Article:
VLOOKUP Formula in Excel
Wednesday, Jun 24
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How to Use the VLOOKUP Formula in Excel

When you have a specific item you’d like to lookup in a table and there is only one of that item in the table i.e. it is unique. This uses a vertical lookup.

Separately, you could use the HLOOKUP formula but the HLOOKUP formula is when you are making a horizontal lookup from a row. This vertical lookup is when you are looking up data within columns

Formula

Formula Explanation:

  • Lookup value: Cell which you would like to reference and lookup in the table.
  • Table array: This is the range/array of data from which we want to lookup our lookup value. Note that the lookup value must be in the left-most part of the table array.
  • Col_Index_num: It is the column number from where we want to return the result.
  • Range_lookup: This refers to either wanting an exact match or close match.

Example #1:

Employees who work for Home Depot are organized into units and roles. They have employee designation codes depending on their role.

The Financial Analyst needs to be able to obtain information for any particular employee at any time using raw data exported from the company’s HR database. The Analyst would like to perform a lookup of an employee’s unit, designation, and gross, pay.

Solution:

The Analyst uses the VLOOKUP formula to lookup the employee name in the HR database table and returns the result of the unit, designation, and gross pay above.

The Analyst uses the VLOOKUP formula to lookup the employee name in the HR database table and returns the result of the unit, designation, and gross pay above.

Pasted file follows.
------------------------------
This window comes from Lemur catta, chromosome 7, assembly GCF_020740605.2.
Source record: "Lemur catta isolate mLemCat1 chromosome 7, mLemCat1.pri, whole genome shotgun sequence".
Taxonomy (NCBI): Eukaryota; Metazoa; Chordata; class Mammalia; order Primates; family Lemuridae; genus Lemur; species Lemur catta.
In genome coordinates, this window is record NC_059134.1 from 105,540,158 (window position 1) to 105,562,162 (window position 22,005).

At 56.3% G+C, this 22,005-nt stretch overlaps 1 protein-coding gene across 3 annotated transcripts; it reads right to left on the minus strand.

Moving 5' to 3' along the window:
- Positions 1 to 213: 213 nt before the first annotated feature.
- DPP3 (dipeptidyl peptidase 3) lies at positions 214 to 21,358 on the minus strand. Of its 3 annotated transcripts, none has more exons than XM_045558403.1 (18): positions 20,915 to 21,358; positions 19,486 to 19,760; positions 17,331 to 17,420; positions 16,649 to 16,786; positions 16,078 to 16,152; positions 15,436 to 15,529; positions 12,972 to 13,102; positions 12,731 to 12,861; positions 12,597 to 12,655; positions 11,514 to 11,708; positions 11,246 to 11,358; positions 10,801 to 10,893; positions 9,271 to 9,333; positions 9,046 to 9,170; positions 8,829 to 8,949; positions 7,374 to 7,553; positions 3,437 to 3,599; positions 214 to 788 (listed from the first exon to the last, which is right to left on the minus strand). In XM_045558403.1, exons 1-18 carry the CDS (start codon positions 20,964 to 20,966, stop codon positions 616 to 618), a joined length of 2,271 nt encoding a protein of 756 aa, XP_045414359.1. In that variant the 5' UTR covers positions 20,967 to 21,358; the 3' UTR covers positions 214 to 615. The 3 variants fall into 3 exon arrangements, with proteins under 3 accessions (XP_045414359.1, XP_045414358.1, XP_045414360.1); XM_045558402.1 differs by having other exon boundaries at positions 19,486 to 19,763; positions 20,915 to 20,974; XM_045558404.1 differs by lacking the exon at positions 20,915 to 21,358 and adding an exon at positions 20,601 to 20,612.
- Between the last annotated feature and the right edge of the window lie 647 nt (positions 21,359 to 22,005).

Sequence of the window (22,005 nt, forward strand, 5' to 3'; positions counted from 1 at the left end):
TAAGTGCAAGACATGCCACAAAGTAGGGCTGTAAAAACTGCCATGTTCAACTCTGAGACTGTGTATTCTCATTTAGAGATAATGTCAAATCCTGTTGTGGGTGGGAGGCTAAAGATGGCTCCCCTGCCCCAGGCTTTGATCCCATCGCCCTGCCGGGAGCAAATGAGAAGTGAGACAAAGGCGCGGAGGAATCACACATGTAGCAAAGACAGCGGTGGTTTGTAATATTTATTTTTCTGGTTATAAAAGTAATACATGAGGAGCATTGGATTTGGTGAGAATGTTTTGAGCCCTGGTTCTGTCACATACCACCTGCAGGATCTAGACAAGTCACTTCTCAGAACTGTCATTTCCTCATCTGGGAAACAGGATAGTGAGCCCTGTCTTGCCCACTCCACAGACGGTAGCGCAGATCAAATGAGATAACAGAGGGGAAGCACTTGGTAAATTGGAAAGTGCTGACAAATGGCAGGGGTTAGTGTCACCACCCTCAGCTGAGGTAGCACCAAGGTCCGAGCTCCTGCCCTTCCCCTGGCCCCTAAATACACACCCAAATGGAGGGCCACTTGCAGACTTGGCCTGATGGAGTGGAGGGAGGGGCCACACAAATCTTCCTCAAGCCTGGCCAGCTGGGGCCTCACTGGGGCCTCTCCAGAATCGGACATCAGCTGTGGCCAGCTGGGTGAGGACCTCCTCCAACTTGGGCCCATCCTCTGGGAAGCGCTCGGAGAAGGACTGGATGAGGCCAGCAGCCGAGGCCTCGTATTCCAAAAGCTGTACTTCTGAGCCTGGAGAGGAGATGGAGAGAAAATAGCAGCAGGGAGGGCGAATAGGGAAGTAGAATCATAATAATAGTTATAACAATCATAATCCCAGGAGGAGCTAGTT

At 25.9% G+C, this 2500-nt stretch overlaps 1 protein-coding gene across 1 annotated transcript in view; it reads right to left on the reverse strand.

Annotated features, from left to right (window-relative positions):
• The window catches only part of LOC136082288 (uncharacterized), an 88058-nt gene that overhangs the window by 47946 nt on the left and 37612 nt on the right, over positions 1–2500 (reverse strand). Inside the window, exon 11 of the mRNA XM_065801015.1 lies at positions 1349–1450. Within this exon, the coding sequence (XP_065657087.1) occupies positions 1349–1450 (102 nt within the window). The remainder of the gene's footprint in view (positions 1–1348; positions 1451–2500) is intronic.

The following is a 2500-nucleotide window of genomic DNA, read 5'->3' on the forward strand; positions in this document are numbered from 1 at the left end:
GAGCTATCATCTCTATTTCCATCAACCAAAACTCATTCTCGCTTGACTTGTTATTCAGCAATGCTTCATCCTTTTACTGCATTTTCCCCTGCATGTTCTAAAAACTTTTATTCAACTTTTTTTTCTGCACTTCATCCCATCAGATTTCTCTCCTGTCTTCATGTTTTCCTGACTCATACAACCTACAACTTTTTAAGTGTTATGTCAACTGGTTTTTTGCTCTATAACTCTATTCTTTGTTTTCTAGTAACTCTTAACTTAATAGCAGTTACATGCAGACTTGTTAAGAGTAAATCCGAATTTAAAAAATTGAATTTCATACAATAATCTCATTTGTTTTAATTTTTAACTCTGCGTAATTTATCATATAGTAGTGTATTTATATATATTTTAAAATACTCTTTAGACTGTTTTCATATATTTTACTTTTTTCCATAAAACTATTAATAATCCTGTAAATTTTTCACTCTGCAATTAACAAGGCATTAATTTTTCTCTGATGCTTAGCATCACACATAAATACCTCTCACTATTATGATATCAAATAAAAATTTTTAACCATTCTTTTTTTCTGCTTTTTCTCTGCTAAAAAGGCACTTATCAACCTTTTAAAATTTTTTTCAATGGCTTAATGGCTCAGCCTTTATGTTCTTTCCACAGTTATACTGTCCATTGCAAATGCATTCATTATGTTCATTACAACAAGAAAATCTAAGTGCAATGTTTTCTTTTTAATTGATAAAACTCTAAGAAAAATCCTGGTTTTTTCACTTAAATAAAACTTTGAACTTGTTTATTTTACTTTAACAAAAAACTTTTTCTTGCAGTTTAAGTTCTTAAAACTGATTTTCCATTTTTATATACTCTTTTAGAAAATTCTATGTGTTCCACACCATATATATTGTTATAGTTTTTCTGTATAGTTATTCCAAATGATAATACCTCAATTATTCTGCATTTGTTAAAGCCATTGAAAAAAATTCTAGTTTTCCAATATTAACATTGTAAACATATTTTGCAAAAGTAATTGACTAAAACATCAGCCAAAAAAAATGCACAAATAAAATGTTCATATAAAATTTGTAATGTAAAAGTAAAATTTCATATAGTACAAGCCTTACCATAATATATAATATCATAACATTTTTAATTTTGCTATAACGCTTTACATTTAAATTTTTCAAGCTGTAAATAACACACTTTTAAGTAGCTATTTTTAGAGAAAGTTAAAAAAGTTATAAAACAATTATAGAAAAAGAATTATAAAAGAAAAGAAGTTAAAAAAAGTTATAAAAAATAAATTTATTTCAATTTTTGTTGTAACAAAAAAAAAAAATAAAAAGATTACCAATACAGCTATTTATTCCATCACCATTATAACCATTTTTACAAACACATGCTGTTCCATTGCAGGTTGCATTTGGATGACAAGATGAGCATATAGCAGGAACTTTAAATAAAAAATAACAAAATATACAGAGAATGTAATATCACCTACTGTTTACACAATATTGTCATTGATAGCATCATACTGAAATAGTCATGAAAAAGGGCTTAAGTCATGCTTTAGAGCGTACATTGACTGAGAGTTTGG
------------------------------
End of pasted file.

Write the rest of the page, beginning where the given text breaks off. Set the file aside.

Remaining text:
Example #2:

Assume the Analyst is working with a very large data set and the columns are occasionally shifted. If you were to insert a column after column C, the above formula break because the unit lookup is to column 2. If we insert a column to the table after the name column, column 2 will be blank. How do we overcome this hurdle so that the formula does not break if columns are inserted?

Solution:

Instead of using the simple VLOOKUP formula, we can use the VLOOKUP formula in combination with the match function so that we perform a MATCH of the headers we want to pull information into the above table (unit, role, and gross pay).

Therefore, our formula looks like this:

Updated formula with MATCH:

    =VLOOKUP($C$36,$C$42:$O$481,MATCH(D$35,$C$42:$O$42,0),FALSE)

Old formula without MATCH:

   =VLOOKUP(C22,C44:O483,2,0)

  • Notice that the only thing that changed was the insertion of the MATCH formula where column “2” was in the old VLOOKUP formula.

The updated table of results with the VLOOKUP MATCH formula is below.

  • Now if you try to insert a column in the worksheet after column C, the solution 1 table will break but the solution 2 tables will remain accurate with the results.

* Note the tables above are only a sample of an example with few data entries, and the formulas are based on the whole population of raw data which are not reflected in the example.

Summary

The VLOOKUP with MATCH Formula is a very handy way of preparing a VLOOKUP formula. It is preferable to use the VLOOKUP or HLOOKUP with an embedded MATCH formula for the reason that it just ensures in the long run if you are going to be doing a lot of financial modeling or analysis, your data will not break, and has more flexibility as you do not have to update the column numbers if anything changes later on.

I hope that helps. Please leave a comment below with any questions or suggestions. For more in-depth Excel training, checkout our Ultimate Excel Training Course here. Thank you!

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